All too often contractual disputes come about because there is no express term of the contract which deals with the situation at hand. In such circumstances, the courts are frequently called upon to consider whether a further term should be implied into the contract.

In its recent judgment in Marks and Spencer plc v BNP Paribas Securities Services Trust Company (Jersey) Limited and another, the Supreme Court has provided welcome clarity on the restrictive test that must be met before the courts will imply a new term into a contract.

The case concerned an attempt by Marks and Spencer (“M&S”) to recover overpaid rent from one of its landlords. Under the terms its lease with the landlord, M&S paid quarterly rent in advance. Part way through a quarter, after having paid the full quarter’s rent in advance, the lease came to an end as a result of M&S exercising a break clause. The dispute turned on whether there should be implied into the lease a term (as contended for by M&S) that required the landlord to pay back the rent paid for the portion of the quarter falling after the date of termination.

At first instance, this question had been decided in favour of M&S; that decision was subsequently overturned by the Court of Appeal, leading M&S to appeal to the Supreme Court.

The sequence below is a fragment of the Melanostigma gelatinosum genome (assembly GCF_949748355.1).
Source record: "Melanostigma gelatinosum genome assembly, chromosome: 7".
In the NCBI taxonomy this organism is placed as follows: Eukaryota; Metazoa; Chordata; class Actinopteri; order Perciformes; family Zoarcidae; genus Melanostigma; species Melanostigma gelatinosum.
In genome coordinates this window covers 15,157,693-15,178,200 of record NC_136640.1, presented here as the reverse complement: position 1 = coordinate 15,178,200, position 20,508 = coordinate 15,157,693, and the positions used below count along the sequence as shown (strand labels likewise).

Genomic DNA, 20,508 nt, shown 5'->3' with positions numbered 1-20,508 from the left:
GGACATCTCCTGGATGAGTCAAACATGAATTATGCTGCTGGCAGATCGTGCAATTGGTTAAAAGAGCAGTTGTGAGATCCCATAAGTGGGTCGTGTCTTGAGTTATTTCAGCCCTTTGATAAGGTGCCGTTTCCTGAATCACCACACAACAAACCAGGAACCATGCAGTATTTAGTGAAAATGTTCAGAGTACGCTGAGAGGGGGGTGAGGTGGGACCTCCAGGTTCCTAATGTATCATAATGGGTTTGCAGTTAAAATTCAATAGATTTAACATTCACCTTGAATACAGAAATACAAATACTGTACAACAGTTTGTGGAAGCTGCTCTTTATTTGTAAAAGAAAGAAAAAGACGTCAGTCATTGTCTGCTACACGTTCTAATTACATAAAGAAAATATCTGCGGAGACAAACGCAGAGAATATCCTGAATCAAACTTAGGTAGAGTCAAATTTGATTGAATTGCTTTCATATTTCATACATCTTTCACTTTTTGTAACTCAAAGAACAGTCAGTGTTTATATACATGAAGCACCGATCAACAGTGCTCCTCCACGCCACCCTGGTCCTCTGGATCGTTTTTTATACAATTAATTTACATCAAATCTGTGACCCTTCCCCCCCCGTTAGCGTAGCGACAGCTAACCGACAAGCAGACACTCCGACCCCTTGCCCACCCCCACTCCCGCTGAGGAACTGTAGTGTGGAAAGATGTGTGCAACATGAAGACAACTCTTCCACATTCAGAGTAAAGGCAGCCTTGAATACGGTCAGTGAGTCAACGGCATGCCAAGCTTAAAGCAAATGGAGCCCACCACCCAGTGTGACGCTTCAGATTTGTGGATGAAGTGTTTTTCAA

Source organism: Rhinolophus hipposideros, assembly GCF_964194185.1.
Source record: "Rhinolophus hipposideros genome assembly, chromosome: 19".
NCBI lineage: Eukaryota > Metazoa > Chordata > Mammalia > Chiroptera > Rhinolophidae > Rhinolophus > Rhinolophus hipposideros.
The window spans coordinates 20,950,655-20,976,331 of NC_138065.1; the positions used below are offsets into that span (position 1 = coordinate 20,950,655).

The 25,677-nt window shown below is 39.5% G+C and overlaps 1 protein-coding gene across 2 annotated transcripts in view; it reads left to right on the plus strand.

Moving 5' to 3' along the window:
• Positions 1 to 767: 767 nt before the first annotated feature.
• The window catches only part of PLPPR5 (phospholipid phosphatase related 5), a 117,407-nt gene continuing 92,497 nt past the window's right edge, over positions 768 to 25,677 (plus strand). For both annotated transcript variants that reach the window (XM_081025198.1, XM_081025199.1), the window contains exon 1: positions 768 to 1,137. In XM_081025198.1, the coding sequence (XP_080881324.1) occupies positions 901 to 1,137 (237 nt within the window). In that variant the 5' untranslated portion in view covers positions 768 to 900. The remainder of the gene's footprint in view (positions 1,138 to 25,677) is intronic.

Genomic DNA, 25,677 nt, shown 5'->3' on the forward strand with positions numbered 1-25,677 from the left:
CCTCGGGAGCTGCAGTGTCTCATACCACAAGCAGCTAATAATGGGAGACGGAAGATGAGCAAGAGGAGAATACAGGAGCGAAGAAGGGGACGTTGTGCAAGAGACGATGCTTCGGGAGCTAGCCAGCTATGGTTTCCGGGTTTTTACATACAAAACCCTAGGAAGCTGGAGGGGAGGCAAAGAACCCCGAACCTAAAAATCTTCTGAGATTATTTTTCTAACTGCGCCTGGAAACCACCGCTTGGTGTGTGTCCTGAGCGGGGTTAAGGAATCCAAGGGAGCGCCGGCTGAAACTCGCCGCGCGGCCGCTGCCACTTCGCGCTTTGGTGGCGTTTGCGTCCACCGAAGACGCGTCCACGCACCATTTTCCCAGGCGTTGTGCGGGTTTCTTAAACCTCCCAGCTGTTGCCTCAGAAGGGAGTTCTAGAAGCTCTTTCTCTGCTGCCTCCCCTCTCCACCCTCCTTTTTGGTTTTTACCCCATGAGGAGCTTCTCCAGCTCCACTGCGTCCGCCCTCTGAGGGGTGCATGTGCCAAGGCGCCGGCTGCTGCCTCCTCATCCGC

The Supreme Court unanimously dismissed M&S’s appeal. In doing so, it confirmed that terms can be implied into a contract only where necessary for business efficacy or where it would be so obvious as to go without saying.

The court highlighted that the judgment of Lord Hoffmann in Attorney General of Belize and others v Belize Telecom Ltd [2009] had not altered these tests and that reasonableness was not a sufficient ground for implying a term. It found that the implied term contended for by M&S was neither necessary for business efficacy nor to make the contract coherent.

The decision reinforces that courts will not readily intervene to alter a contract by inserting new terms. This, in turn, highlights the need for clear drafting of commercial contracts in the first place.

Lord Neuberger commented that both parties were sophisticated businesses who had received ample legal advice in relation to drafting the contract; this discouraged him from implying into the contract further terms. The moral is a familiar one: the importance of clear drafting to ensure that any potential future situations are met head on. Leaving things unsaid, however obvious they may appear, is risky business

Marks and Spencer plc v BNP Paribas Securities Services Trust Company (Jersey) Limited and another [2015] UKSC 72